Wie die Forscher in Nature berichten (Schmidt et al., 2017. Axonal synapse sorting in medial entorhinal cortex, DOI: 10.1038/nature24005), haben die...

Im Focus: Highly precise wiring in the Cerebral Cortex

Our brains house extremely complex neuronal circuits, whose detailed structures are still largely unknown. This is especially true for the so-called cerebral cortex of mammals, where among other things vision, thoughts or spatial orientation are being computed. Here the rules by which nerve cells are connected to each other are only partly understood. A team of scientists around Moritz Helmstaedter at the Frankfiurt Max Planck Institute for Brain Research and Helene Schmidt (Humboldt University in Berlin) have now discovered a surprisingly precise nerve cell connectivity pattern in the part of the cerebral cortex that is responsible for orienting the individual animal or human in space.

The researchers report online in Nature (Schmidt et al., 2017. Axonal synapse sorting in medial entorhinal cortex, DOI: 10.1038/nature24005) that synapses in...

Im Focus: Tiny lasers from a gallery of whispers

New technique promises tunable laser devices

Whispering gallery mode (WGM) resonators are used to make tiny micro-lasers, sensors, switches, routers and other devices. These tiny structures rely on a...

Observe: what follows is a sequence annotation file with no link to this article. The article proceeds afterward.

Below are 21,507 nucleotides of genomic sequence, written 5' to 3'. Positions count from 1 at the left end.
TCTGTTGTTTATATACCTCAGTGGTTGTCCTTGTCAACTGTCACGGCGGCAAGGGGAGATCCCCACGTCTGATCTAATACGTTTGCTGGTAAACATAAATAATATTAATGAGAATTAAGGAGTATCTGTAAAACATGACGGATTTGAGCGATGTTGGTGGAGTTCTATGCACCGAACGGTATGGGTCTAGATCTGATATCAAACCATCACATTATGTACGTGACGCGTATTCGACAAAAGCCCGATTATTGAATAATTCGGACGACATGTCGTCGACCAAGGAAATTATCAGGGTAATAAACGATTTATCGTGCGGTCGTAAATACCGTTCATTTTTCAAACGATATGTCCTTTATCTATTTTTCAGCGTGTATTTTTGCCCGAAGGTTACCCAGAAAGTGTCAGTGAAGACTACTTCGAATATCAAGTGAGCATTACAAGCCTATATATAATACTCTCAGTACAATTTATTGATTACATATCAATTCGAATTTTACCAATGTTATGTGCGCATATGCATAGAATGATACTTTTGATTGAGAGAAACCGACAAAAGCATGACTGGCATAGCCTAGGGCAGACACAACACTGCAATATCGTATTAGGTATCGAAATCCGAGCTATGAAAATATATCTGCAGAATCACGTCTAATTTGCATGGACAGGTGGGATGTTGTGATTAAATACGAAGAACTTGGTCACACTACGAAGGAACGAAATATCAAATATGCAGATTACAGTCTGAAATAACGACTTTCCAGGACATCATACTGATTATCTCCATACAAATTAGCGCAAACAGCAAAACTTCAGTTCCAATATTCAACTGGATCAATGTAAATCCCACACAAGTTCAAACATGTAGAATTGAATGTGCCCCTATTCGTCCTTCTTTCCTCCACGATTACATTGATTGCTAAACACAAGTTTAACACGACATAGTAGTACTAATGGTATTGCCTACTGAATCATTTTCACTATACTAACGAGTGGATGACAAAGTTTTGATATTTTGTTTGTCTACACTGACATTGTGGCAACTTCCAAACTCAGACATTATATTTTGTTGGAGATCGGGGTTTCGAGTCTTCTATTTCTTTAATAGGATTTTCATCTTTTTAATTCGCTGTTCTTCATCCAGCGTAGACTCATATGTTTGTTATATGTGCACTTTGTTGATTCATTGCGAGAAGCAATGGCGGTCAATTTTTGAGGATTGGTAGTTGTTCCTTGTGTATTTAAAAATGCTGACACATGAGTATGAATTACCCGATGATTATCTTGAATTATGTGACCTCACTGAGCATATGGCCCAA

Im Focus: Wundermaterial Graphen: Gewölbt wie das Polster eines Chesterfield-Sofas

Graphen besitzt extreme Eigenschaften und ist vielseitig verwendbar. Mit einem Trick lassen sich sogar die Spins im Graphen kontrollieren. Dies gelang einem HZB-Team schon vor einiger Zeit: Die Physiker haben dafür eine Lage Graphen auf einem Nickelsubstrat aufgebracht und Goldatome dazwischen eingeschleust. Im Fachblatt 2D Materials zeigen sie nun, warum dies sich derartig stark auf die Spins auswirkt. Graphen kommt so auch als Material für künftige Informationstechnologien infrage, die auf der Verarbeitung von Spins als Informationseinheiten basieren.

Graphen ist wohl die exotischste Form von Kohlenstoff: Alle Atome sind untereinander nur in der Ebene verbunden und bilden ein Netz mit sechseckigen Maschen,...

Alle Focus-News des Innovations-reports >>>

Anzeige

Anzeige

IHR
JOB & KARRIERE
SERVICE
im innovations-report
in Kooperation mit academics
Veranstaltungen

11. BusinessForum21-Kongress „Aktives Schadenmanagement"

22.09.2017 | Veranstaltungen

Internationale Konferenz zum Biomining ab Sonntag in Freiberg

22.09.2017 | Veranstaltungen

Die Erde und ihre Bestandteile im Fokus

21.09.2017 | Veranstaltungen

 
VideoLinks
B2B-VideoLinks
Weitere VideoLinks >>>
Aktuelle Beiträge

11. BusinessForum21-Kongress „Aktives Schadenmanagement"

22.09.2017 | Veranstaltungsnachrichten

DFG bewilligt drei neue Forschergruppen und eine neue Klinische Forschergruppe

22.09.2017 | Förderungen Preise

Lebendiges Gewebe aus dem Drucker

22.09.2017 | Biowissenschaften Chemie